I am fascinated by creative writing.
And by that, I don’t just mean that I am fascinated by creative stories, stories with fresh plots, quirky characters, and imaginative settings. I mean that I am fascinated with creative ways of writing those stories.
Here are 5 of the most creative ways to tell a story that I have come across:
These polite, numerical notes lend structure to even the most tangential thoughts. They develop your narrator’s personality and outlook, your characters, and your setting without distracting readers from the plot.
Use footnotes to:
- set up a “stream-of-consciouness” undercurrent to your story
- reveal your narrator’s perspective on their world (especially effective if the narrator is a savant or a master of wit or someone else with a unique perspective on life)
- clarify elements of your story
- engage your reader in a literal back-and-forth
Examples: Bartimaeus Trilogy, Jonathan Stroud; An Abundance of Katherines, John Greene
What better way to engage your reader than to make them responsible for the way your story progresses? The choose-your-own adventure is an instant page turner, as readers make decision after decision, hoping to lead characters where they want them to go.
Use choose-your-own adventure to:
- keep a younger audience entertained with interactive elements
- instantly make your characters more sympathetic, as your readers are placed in their shoes when it comes time to respond to conflict
- make a satirical statement, contrasting what could-have-been with what is
Examples: Neil Patrick Harris: Choose Your Own Autobiography, Neil Patrick Harris; RA Montgomery; Edward Packard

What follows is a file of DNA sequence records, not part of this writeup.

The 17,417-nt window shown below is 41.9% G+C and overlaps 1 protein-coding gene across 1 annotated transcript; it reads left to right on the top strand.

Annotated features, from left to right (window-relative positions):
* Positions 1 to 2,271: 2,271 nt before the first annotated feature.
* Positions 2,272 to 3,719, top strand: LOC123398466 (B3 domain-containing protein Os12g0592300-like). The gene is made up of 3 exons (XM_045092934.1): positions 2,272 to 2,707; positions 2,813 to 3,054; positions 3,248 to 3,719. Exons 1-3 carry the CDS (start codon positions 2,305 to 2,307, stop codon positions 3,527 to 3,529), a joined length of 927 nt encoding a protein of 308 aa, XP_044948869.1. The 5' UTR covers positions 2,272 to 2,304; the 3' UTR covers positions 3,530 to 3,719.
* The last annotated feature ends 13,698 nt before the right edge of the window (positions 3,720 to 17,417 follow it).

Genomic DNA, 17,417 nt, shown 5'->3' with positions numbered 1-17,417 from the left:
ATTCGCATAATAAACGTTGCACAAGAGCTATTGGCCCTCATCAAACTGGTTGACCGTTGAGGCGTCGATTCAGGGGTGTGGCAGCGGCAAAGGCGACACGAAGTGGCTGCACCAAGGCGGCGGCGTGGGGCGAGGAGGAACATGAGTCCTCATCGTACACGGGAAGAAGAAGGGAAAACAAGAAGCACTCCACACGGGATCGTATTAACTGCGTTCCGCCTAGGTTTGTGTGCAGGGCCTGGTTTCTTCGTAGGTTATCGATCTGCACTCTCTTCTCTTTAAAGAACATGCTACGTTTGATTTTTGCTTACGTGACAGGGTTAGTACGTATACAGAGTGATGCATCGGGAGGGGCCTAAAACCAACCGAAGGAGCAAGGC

While I’ve only come across this nuanced take on the frame story twice, the genius of a faux abridgment was immediately evident. Posing your story as the abridged version of a non-existent work of classical literature allows you to pack your story with action and gloss over plot holes. Just say that part of the manuscript was lost or blurred by tear drops! What would be a gross oversight in another narrative form is like a jovial elbow-in-the ribs when you write a faux abridgment.
Use faux abridgment to:
- comment on antiquated literary trends or social conventions by “cutting them out” of your abridged version
- jumpstart your plot by skipping over snares
- elevate your story on a “classical literature” platform
Examples: Don Quixote, Miguel de Cervantes; The Princess Bride: S. Morgenstern’s Classic Tale of True Love and High Adventure, William Goldman
Epic poems are a throwback to the dawn of literature and will always be in high company; The Odyssey, The Iliad, and Beowulf are all epic poems! Epic poems need not rhyme, but they do place emphasis on meter and are broken into verses.
Use epic poems to:
- evoke a literary feel
- transition from poetry to longform stories
Examples: The Fall of Arthur, JRR Tolkein; Fredy Neptune, Less Murray
The “Dear Reader” Approach
When you address the reader, your voice steps into your story as a character in and of itself. You become the reader’s personal guide around your world. You can influence readers to sympathize with some characters, laugh at others, and even glean the message behind your story.
Use the “dear reader” approach to:
- sharpen your reader’s focus on important parts of your story
- draw readers into analysing your characters, setting, and plot
- make me read your book (I am a sucker for being called “dear reader!”)
Examples: The Hobbit, JRR Tolkein; The Tale of Desperaux, Kate D. Camillo; Peter Pan, JM Barrie